We’ve all heard the claims. Jackpot payouts in medical malpractice cases have caused malpractice insurance premiums to go so high that doctors are leaving certain specialties or leaving the profession altogether. To combat this, tort-reformers everywhere call for caps on non-economic damages as a magic bullet for fixing this "problem." Utah is no different.
The Utah Medical Insurance Association, or UMIA, bills itself as the "premier non-profit professional liability insurance in the Intermountain West." The UMIA website offers the following description of the company:
UMIA is a physician owned and directed medical liability insurance company. Practicing physicians are its foundation and strength. As UMIA enters its 28th year of service of the physicians of the Intermountain area, the vision of the future includes a dedication to:
- Maximizing the value of the insured’s premium dollar
- Reducing patient injury by improving patient care
- Providing innovative leadership in fair patient compensation for culpable liability claims
- Developing effective practice and risk management programs
The Utah Medical Association started UMIA in response to a loss of affordable and available medical liability insurance because the commercial multi-line insurers providing coverage at that time withdrew from the market or raised rates astronomically. UMIA is a reciprocal inter-insurance exchange providing liability insurance in Idaho, Montana, Utah, and Wyoming.
UMIA is financially strong with assets at 185.9 million and 43.1 million in surplus. The Company is rated (A-) Excellent by the AM Best Company and has held this rating for many years. A major strength is the leadership provided by the Board of Directors and Board of Governors, both comprised of practicing physicians who understand the needs, trends, concerns, and pressures of current medical practice. Competent and responsive service to policyholders had been and remains the essential element of the Association’s mission and success. Risk management and loss prevention activities remain a high priority.
The bulk of UMIA policies are written in Utah which has been "tort-reformed." Here is a list of "reforms" that have passed in Utah:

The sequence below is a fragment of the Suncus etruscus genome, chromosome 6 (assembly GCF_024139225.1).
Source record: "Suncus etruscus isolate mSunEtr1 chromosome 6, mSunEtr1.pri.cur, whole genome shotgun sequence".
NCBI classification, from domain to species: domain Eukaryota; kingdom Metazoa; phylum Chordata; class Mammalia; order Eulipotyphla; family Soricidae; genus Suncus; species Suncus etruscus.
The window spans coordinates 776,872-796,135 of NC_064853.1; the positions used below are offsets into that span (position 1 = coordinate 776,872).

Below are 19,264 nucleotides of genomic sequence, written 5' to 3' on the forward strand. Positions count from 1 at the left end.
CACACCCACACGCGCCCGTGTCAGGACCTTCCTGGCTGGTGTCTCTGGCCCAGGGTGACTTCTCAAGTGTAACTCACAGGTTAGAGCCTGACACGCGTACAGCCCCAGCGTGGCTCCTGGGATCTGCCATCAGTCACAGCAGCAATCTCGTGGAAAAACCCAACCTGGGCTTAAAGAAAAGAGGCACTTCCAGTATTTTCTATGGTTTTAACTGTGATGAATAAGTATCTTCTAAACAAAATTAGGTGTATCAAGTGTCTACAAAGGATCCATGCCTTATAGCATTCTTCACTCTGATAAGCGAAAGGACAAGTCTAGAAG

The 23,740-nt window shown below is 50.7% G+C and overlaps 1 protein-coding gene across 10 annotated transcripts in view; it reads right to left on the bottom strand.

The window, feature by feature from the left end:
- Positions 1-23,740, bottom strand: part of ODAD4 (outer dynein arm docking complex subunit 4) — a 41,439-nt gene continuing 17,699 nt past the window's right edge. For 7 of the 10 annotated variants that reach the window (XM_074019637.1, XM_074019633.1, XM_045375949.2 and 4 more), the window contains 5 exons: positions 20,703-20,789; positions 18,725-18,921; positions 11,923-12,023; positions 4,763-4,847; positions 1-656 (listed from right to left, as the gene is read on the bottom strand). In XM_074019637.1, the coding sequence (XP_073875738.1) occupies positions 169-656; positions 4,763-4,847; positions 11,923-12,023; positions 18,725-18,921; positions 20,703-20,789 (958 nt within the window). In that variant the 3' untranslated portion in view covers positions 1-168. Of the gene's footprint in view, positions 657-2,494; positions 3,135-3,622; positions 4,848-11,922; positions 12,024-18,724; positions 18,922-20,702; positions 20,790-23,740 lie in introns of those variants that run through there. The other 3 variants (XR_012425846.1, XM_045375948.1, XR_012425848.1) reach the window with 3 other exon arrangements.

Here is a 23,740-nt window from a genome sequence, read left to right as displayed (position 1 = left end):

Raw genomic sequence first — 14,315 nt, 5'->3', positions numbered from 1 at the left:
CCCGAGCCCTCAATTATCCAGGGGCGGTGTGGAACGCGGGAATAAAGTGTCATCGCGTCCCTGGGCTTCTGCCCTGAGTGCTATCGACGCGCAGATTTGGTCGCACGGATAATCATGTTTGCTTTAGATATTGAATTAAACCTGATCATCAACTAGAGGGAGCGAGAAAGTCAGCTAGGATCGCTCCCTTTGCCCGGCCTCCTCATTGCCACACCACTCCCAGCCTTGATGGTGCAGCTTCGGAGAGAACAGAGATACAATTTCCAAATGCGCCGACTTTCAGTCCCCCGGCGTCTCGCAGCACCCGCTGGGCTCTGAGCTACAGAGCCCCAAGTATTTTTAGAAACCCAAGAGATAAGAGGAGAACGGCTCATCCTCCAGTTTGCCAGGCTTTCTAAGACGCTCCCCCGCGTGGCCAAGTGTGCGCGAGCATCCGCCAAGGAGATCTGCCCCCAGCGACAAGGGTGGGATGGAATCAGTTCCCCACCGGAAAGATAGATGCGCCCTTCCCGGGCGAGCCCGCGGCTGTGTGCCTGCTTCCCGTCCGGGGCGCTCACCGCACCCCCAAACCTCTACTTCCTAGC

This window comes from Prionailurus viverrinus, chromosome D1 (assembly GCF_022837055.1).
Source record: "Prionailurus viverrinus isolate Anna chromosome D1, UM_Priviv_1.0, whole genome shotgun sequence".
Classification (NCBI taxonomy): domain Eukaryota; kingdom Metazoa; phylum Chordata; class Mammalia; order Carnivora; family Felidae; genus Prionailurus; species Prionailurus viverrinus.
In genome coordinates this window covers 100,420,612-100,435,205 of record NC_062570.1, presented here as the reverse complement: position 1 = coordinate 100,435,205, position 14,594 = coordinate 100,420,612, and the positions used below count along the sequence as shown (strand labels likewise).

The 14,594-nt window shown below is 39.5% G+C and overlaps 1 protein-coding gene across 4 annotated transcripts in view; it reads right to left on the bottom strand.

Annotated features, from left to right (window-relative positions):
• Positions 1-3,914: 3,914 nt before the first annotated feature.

- Shortened Statute of Limitations §78B-3-404
- Statute of Repose (claims expire even if patient unaware of injury such as undiagnosed cancer) §78B-3-404
- Abrogation of Collateral Source Rule (negligent care provider gets the benefit of insurance that the patient paid for or that taxpayers provide) §78B-3-405
- Cap on Noneconomic Damages §78B-3-410
- Periodic Payment of Future Damages Delaying by Years or Decades the Patient’s Receipt of an Award §78B-3-414
- Arbitration Agreements §78B-3-421
- Restriction on Informed Consent Claims §78B-3-406
- Restriction on Warranty, Guaranty and Contract Claims §78B-3-408
- Limits on Use of Admissions of Fault §78B-3-422
- Governmental Immunity Act Time Limits for Claims against the University, residents and other trainees
- Governmental Immunity Act total damages limits in certain circumstances §63G-7-604
- Immunity for Emergency Medical Assistance (including paid services) provided by governmental employees §63G-7-302(5)(s)
- Increased Burden of Proof for Emergency Room Care §58-13-2.5 et seq.
- Notice of Intent Required Before Lawsuit §78B-3-412
- Prelitigation Screening Mandatory Before Lawsuit §78B-3-416
- Federal Tort Claims Act limits on Claims Against the VA Hospital
- Absolute Immunity for 911 Calls §69-2-6
- Prohibition on Access to and Use of Peer Review, Incident and Credentialing Materials §26-25-1
- Limit on Attorney Fees §78B-3-411
- Limitation on Therapist’s Duty to Warn §78B-3-604
- Limitation on Damages for Loss of Consortium §30-2-11(7)
- Good Samaritan Act §78-4-501
- Extension of Good Samaritan Act and Health Care Providers Immunity from Liability Act to nurse practitioners §58-31b-701
- Immunity for care provider who renders care at scene of emergency without duty to respond §58-13-2
- Immunity (except for gross negligence or willful misconduct) for uncompensated care §58-13-3
- Immunity for certain care providers during emergency declarations §26-49-501
- Retired health care provider volunteers are immune from suit if care is uncompensated §58-81-104(5)
- Separate prior trial on any statute of limitations issue §78B-2-114
Most of these "reforms" have been in place for years, if not decades, so there can be no argument that not enough time has passed to evaluate their effectiveness. This is particularly true when looking at the effectiveness of the caps on non-economic damages which injured patients have suffered with for a long, long time. Given that, let’s look at 5 years worth of historical data taken from UMIA’s 2008 Annual Statement:
- In 2008, gross premiums written were $70,607,300, up $16 million from 2004.
- In 2008, the total assets of UMIA were $230,718,580, up $64 million from 2004.
- In 2008, the total losses paid were $26,601,949, up $13 million from 2004, but only $2.5 million from 2006.
These numbers demonstrate that UMIA took in almost 3 times more just in premiums in 2008 than they paid out in claims and a similar ratio applies for each year. Moreover, these numbers underscore that damages caps do not lower premiums. Just because tort reformers repeatedly claim a connection between damages caps and lower premiums does not make it so.
Bret Hanna of Wrona DuBois in Utah, focuses exclusively on litigating plaintiffs’ medical malpractice and catastrophic personal injury cases. He has represented clients in state and federal courts, in mediations, and in administrative proceedings in Michigan and Utah since 1991.